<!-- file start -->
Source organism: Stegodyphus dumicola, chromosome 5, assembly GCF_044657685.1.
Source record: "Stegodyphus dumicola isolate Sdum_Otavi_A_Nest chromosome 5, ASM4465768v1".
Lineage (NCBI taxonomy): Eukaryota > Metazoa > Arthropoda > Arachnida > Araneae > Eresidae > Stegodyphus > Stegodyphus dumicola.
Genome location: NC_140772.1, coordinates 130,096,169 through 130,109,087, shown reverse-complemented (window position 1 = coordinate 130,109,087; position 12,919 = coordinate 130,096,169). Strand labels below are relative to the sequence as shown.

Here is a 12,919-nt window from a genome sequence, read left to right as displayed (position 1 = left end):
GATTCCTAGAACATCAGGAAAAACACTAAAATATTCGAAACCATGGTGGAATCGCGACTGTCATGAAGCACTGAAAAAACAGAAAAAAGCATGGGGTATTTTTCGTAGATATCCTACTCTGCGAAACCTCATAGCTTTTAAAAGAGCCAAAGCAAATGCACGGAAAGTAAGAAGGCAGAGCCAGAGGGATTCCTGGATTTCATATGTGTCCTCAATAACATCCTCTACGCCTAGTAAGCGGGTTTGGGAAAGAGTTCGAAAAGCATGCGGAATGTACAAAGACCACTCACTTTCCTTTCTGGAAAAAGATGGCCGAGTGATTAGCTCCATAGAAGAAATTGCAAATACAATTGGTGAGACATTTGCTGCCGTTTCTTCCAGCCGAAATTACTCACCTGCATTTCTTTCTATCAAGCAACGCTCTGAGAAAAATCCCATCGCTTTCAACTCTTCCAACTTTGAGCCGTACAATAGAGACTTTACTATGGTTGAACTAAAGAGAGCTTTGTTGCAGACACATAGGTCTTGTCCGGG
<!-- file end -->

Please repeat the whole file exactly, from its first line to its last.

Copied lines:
Source organism: Stegodyphus dumicola, chromosome 5, assembly GCF_044657685.1.
Source record: "Stegodyphus dumicola isolate Sdum_Otavi_A_Nest chromosome 5, ASM4465768v1".
Lineage (NCBI taxonomy): Eukaryota > Metazoa > Arthropoda > Arachnida > Araneae > Eresidae > Stegodyphus > Stegodyphus dumicola.
Genome location: NC_140772.1, coordinates 130,096,169 through 130,109,087, shown reverse-complemented (window position 1 = coordinate 130,109,087; position 12,919 = coordinate 130,096,169). Strand labels below are relative to the sequence as shown.

Here is a 12,919-nt window from a genome sequence, read left to right as displayed (position 1 = left end):
GATTCCTAGAACATCAGGAAAAACACTAAAATATTCGAAACCATGGTGGAATCGCGACTGTCATGAAGCACTGAAAAAACAGAAAAAAGCATGGGGTATTTTTCGTAGATATCCTACTCTGCGAAACCTCATAGCTTTTAAAAGAGCCAAAGCAAATGCACGGAAAGTAAGAAGGCAGAGCCAGAGGGATTCCTGGATTTCATATGTGTCCTCAATAACATCCTCTACGCCTAGTAAGCGGGTTTGGGAAAGAGTTCGAAAAGCATGCGGAATGTACAAAGACCACTCACTTTCCTTTCTGGAAAAAGATGGCCGAGTGATTAGCTCCATAGAAGAAATTGCAAATACAATTGGTGAGACATTTGCTGCCGTTTCTTCCAGCCGAAATTACTCACCTGCATTTCTTTCTATCAAGCAACGCTCTGAGAAAAATCCCATCGCTTTCAACTCTTCCAACTTTGAGCCGTACAATAGAGACTTTACTATGGTTGAACTAAAGAGAGCTTTGTTGCAGACACATAGGTCTTGTCCGGG